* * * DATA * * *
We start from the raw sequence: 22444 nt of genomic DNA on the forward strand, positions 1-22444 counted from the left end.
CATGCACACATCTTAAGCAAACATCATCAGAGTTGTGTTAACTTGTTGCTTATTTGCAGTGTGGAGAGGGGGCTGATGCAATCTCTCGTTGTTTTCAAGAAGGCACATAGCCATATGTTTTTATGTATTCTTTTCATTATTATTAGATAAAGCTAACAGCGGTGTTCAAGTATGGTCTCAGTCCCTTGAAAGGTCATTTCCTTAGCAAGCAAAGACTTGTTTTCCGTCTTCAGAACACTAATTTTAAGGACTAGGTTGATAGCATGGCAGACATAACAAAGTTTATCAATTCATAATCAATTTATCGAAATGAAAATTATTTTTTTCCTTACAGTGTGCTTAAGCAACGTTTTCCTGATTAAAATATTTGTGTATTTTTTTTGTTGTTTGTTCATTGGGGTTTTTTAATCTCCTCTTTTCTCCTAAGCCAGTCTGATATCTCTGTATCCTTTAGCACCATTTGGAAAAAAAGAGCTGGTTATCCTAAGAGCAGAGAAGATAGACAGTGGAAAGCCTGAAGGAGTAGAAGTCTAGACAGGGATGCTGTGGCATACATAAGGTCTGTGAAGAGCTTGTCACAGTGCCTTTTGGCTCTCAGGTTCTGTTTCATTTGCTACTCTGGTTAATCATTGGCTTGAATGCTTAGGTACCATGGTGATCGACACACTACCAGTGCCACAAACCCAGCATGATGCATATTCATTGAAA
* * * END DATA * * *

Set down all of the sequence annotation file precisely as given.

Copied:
We start from the raw sequence: 22444 nt of genomic DNA on the forward strand, positions 1-22444 counted from the left end.
CATGCACACATCTTAAGCAAACATCATCAGAGTTGTGTTAACTTGTTGCTTATTTGCAGTGTGGAGAGGGGGCTGATGCAATCTCTCGTTGTTTTCAAGAAGGCACATAGCCATATGTTTTTATGTATTCTTTTCATTATTATTAGATAAAGCTAACAGCGGTGTTCAAGTATGGTCTCAGTCCCTTGAAAGGTCATTTCCTTAGCAAGCAAAGACTTGTTTTCCGTCTTCAGAACACTAATTTTAAGGACTAGGTTGATAGCATGGCAGACATAACAAAGTTTATCAATTCATAATCAATTTATCGAAATGAAAATTATTTTTTTCCTTACAGTGTGCTTAAGCAACGTTTTCCTGATTAAAATATTTGTGTATTTTTTTTGTTGTTTGTTCATTGGGGTTTTTTAATCTCCTCTTTTCTCCTAAGCCAGTCTGATATCTCTGTATCCTTTAGCACCATTTGGAAAAAAAGAGCTGGTTATCCTAAGAGCAGAGAAGATAGACAGTGGAAAGCCTGAAGGAGTAGAAGTCTAGACAGGGATGCTGTGGCATACATAAGGTCTGTGAAGAGCTTGTCACAGTGCCTTTTGGCTCTCAGGTTCTGTTTCATTTGCTACTCTGGTTAATCATTGGCTTGAATGCTTAGGTACCATGGTGATCGACACACTACCAGTGCCACAAACCCAGCATGATGCATATTCATTGAAA